Social Change, Sign of the Times — Written 03/24/2012

For Your Entertainment (FYE)

http://en.wikipedia.org/wiki/Social_change
http://en.wikipedia.org/wiki/Sociocultural_evolution
http://en.wikipedia.org/wiki/Societal_collapse
http://usnews.msnbc.msn.com/_news/2012/03/23/10819384-foxhole-atheists-plan-to-rock-the-base-at-fort-bragg

http://usnews.msnbc.msn.com/_news/2012/03/23/10826845-principals-decree-this-is-a-no-hugging-school
http://usnews.msnbc.msn.com/_news/2012/03/23/10822517-hell-no-we-wont-glow-dozens-of-anti-nuclear-activists-arrested-at-vermont-yankee-protest
http://behindthewall.msnbc.msn.com/_news/2012/03/23/10644657-not-chinese-enough-in-china-chinese-americans-caught-between-2-worlds

“Basically, change comes from two sources. One source is random or unique factors such as climate, weather, or the presence of specific groups of people. Another source is systematic factors. For example, successful development has the same general requirements, such as a stable and flexible government, enough free and available resources, a diverse social organization of society, and a stable and flexible governmental system. So, on the whole, social change is usually a combination of systematic factors along with some random or unique factors .

Hegelian: The classic Hegelian dialectic model of change is based on the interaction of opposing forces. Starting from a point of momentary stasis, Thesis countered by Antithesis first yields conflict, then it subsequently results in a new Synthesis.

Marxist: Marxism presents a dialectical and materialist concept of history; Humankind’s history is a fundamental struggle between social classes.

Kuhnian: The philosopher of science, Thomas Kuhn argues in The Structure of Scientific Revolutions with respect to the Copernican Revolution that people are unlikely to jettison an unworkable paradigm, despite many indications that the paradigm is not functioning properly, until a better paradigm can be presented.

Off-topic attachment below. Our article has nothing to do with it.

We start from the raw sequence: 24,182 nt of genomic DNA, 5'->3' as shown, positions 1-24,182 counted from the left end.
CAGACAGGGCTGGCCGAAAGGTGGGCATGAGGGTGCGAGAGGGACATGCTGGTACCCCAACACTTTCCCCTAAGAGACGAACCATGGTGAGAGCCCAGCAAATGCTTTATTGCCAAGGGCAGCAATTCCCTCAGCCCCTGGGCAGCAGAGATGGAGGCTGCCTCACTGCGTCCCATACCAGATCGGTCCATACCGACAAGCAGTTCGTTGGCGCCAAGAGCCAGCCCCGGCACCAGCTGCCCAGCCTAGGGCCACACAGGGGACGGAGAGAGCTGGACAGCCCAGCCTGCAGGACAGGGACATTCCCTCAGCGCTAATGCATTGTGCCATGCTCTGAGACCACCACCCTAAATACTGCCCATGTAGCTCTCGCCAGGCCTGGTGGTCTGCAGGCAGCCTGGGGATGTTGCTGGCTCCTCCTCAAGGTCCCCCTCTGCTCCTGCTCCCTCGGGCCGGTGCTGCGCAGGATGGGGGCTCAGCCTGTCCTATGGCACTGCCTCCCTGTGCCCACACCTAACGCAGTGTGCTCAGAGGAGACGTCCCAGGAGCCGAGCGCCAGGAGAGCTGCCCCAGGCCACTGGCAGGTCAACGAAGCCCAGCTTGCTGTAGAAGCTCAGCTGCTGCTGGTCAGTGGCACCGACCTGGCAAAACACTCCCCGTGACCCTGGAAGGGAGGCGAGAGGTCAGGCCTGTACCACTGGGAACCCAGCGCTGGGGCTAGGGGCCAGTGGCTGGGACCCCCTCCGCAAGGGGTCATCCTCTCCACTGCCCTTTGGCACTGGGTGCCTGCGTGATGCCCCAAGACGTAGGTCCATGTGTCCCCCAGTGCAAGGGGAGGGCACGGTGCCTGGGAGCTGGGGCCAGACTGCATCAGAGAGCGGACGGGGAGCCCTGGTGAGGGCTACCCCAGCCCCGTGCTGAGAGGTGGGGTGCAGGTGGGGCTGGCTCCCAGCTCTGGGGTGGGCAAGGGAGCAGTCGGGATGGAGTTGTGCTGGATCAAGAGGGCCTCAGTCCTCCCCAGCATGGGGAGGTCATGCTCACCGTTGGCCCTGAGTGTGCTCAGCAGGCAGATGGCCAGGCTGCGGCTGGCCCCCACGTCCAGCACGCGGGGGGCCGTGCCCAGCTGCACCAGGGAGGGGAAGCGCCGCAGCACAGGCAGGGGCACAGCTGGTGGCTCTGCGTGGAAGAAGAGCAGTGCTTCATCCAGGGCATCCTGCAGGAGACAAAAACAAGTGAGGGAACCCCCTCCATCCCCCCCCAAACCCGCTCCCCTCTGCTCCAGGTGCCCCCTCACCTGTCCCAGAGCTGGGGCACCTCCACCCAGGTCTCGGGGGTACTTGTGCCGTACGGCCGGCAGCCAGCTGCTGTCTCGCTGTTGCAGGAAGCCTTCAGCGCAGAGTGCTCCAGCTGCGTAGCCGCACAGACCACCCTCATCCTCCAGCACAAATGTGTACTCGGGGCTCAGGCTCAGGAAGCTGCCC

Heraclitan: The Greek philosopher Heraclitus used the metaphor of a river to speak of change thus, “On those stepping into rivers staying the same other and other waters flow” (DK22B12). What Heraclitus seems to be suggesting here, later interpretations notwithstanding, is that, in order for the river to remain the river, change must constantly be taking place. Thus one may think of the Heraclitan model as parallel to that of a living organism, which, in order to remain alive, must constantly be changing.

Daoist: The Chinese philosophical work Dao De Jing, I.8 and II.78 uses the metaphor of water as the ideal agent of change. Water, although soft and yielding, will eventually wear away stone. Change in this model is to be natural, harmonious and steady, albeit imperceptible.

Resource-based economy: Jacque Fresco’s concept of a resource-based economy that replaces the need for the current monetary economy, which is “scarcity-oriented” or “scarcity-based”. Fresco argues that the world is rich in natural resources and energy and that — with modern technology and judicious efficiency — the needs of the global population can be met with abundance, while at the same time removing the current limitations of what is deemed possible due to notions of economic viability.”

“One of the most obvious changes currently occurring is the change in population distribution. In the recent decades, developing countries became a larger proportion of world population, increasing from 68% in 1950 to 82% in 2010, while population of the developed countries has declined from 32% of total world population in 1950 to 18% in 2010. China and India continue to be the largest countries, followed by the US as a distant third. However, population growth throughout the world is slowing. Population growth among developed countries has been slowing since the 1950s, and is now at 0.3% annual growth. Population growth among the less developed countries excluding the least developed has also been slowing, since 1960, and is now at 1.3% annual growth. Population growth among the least developed countries has not really slowed, and is the highest at 2.7% annual growth .”

Advertisements

Leave a Reply

Fill in your details below or click an icon to log in:

WordPress.com Logo

You are commenting using your WordPress.com account. Log Out / Change )

Twitter picture

You are commenting using your Twitter account. Log Out / Change )

Facebook photo

You are commenting using your Facebook account. Log Out / Change )

Google+ photo

You are commenting using your Google+ account. Log Out / Change )

Connecting to %s